GSK scores again with Blenrep in multiple myeloma


GSK continues to build the case for its multiple myeloma therapy Blenrep, which was pulled from the US market last year, with another positive phase 3 trial.

The BCMA-targeted antibody-drug conjugate (ADC), given in a regimen with pomalidomide plus dexamethasone (PomDex), was shown to be more effective at preventing disease progression or death than Johnson & Johnson’s $10 billion-a-year anti-CD38 antibody Darzalex (daratumumab) with PomDex in the head-to-head DREAMM-8 trial.

There was also a trend towards improved overall survival (OS) in the study, which involved patients with relapsed/refractory multiple myeloma previously treated with at least one prior line of therapy.

The dataset has been unblinded early on the advice of its independent data monitoring committee and patients will be followed to see if the difference in OS becomes statistically significant, said GSK.

So far, the results mirror the findings of the DREAMM-7 study, which compared Benrep (belantamab mafodotin) to Darzalex given on top of Takeda’s Velcade (bortezomib) plus dexamethasone (BorDex) as second-line therapy. That study showed a 59% reduction in progression-free survival (PFS) and a 43% trend towards an improvement in OS.

Blenrep won accelerated FDA approval in 2020 as a fourth-line or later treatment for multiple myeloma, but was withdrawn from sale following the failure of the confirmatory DREAMM-3 study in 2020, which tested it as a third-line or later treatment.

The drug is still on sale in some ex-US markets, but brought in just $45 million last year, a far cry from GSK’s projections of $3 billion to $4 billion when it was first launched.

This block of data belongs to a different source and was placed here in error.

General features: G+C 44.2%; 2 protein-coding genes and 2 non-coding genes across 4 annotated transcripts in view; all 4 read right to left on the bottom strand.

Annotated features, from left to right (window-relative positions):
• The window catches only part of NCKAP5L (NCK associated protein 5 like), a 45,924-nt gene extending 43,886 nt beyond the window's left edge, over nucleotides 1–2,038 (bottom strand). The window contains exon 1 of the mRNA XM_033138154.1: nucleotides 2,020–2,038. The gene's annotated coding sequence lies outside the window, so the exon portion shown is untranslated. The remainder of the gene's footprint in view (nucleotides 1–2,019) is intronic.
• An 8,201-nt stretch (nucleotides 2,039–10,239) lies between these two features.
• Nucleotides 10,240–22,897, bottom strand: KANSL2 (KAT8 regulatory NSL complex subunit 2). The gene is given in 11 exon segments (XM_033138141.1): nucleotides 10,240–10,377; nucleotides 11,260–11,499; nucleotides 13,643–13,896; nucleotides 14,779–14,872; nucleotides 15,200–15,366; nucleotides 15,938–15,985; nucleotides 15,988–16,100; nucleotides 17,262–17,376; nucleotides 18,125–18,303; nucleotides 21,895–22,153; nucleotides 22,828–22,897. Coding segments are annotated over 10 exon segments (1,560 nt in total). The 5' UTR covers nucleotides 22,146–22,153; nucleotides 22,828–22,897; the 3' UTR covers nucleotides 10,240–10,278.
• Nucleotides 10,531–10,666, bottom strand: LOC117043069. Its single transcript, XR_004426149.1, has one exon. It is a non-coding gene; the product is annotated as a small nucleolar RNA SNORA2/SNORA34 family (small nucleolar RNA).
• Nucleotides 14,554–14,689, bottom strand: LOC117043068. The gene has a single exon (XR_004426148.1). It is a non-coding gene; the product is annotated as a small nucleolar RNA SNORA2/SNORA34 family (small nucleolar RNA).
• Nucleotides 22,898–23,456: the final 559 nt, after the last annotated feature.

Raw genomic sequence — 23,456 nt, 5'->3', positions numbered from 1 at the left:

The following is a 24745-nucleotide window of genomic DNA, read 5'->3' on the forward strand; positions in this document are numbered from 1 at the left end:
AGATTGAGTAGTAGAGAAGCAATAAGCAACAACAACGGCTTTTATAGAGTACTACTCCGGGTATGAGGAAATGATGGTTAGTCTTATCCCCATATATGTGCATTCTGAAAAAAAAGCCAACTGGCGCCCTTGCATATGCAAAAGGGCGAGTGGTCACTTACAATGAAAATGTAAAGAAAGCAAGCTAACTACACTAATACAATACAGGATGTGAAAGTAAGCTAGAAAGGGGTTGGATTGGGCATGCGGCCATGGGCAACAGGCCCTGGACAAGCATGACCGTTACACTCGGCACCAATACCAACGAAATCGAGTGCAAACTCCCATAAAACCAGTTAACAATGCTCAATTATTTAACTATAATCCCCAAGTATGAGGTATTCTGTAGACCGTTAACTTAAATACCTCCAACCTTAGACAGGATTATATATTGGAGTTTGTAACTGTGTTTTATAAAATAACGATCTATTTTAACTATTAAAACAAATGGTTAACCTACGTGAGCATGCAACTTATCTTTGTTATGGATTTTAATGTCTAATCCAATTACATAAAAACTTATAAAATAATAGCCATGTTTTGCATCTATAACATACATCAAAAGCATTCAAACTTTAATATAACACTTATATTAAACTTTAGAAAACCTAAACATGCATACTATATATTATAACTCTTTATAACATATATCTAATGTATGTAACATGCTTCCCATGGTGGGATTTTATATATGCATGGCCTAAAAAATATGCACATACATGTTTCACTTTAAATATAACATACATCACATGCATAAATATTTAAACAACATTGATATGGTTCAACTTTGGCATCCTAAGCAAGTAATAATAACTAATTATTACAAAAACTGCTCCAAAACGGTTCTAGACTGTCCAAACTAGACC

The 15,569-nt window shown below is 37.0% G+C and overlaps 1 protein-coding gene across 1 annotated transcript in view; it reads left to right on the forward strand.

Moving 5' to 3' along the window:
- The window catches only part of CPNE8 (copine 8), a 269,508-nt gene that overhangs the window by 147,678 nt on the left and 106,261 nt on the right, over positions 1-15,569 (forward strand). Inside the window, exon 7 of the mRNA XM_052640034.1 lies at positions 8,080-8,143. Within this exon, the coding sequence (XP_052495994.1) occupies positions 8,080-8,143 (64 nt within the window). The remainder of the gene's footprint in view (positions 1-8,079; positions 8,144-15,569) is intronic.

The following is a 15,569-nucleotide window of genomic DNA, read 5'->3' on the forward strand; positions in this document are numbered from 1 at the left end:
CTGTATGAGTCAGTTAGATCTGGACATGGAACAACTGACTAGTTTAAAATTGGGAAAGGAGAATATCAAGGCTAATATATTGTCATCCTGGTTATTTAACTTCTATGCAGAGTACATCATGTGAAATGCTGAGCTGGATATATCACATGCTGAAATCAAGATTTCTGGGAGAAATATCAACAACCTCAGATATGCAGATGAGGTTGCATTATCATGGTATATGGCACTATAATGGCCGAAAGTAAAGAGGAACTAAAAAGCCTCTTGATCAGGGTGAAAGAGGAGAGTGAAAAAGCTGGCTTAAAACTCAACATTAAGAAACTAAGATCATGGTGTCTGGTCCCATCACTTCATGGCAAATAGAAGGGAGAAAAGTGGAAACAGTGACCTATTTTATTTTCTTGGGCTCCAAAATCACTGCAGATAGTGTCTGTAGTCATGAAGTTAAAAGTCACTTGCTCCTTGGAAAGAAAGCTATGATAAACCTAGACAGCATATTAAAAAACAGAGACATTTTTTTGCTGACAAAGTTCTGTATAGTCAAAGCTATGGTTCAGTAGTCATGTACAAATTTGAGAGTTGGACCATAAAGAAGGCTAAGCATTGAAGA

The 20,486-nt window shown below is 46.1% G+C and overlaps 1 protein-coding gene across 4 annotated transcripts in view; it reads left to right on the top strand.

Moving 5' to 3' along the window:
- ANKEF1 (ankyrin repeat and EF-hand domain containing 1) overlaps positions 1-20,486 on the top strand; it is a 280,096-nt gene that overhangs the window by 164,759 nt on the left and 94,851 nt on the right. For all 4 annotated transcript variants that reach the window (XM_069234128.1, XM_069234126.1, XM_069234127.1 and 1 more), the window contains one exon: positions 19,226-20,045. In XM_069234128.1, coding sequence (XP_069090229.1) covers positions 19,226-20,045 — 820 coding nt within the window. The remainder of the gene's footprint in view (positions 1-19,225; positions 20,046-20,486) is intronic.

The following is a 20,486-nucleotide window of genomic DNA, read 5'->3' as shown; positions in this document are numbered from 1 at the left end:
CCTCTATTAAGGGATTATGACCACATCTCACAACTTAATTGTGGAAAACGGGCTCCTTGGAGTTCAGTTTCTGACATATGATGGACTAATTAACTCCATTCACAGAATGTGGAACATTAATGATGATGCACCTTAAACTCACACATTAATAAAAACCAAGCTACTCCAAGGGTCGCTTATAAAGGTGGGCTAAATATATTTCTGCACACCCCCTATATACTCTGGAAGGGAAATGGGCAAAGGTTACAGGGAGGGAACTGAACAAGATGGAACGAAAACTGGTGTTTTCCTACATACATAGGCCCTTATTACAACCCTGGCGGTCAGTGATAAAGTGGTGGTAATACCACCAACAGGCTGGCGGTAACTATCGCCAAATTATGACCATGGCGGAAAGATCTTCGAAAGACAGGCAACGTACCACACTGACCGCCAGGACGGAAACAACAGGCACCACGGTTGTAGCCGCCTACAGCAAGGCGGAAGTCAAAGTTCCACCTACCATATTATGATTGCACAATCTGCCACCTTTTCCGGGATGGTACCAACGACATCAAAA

The new data bolster GSK’s chances of a return to the US market with approval for earlier use of Blenrep, although, the market for multiple myeloma therapies has become decidedly more crowded, particularly in the anti-BCMA category.

Two CAR-T therapies – Bristol-Myers Squibb’s Abecma (idecabtagene vicleucel) and Johnson & Johnson’s Carvykti (ciltacabtagene autoleucel) – are now approved for later-line use in the blood cancer, along with two BCMAxCD3 bispecific antibodies, J&J’s Tecvayli (teclistamab), and Pfizer’s Elrexfio (elranatamab).

GSK is hoping to leapfrog Blenrep into earlier-line therapy with DRAMM-7 and DRAMM-8 data, and said it is looking forward to discussing the data with regulators, saying the drug could “redefine the treatment of relapsed or refractory multiple myeloma and advance the standard of care.”

The jury is out on that, however, in part because the drug has been associated with side effects, particularly eye toxicity, that some analysts believe could limit its potential in real-world settings. GSK reckons adverse reactions can be limited with careful management, and it is hoping to get a verdict from the FDA, European Commission, and other regulators next year.

The aforementioned therapies and other drugs like Regeneron’s linvoseltamab are all being tested in pivotal trials as second- or third-line therapies. So, GSK’s window of opportunity with Blenrep may not be very long, if approved, and close attention will be paid to all the drugs’ safety and efficacy data.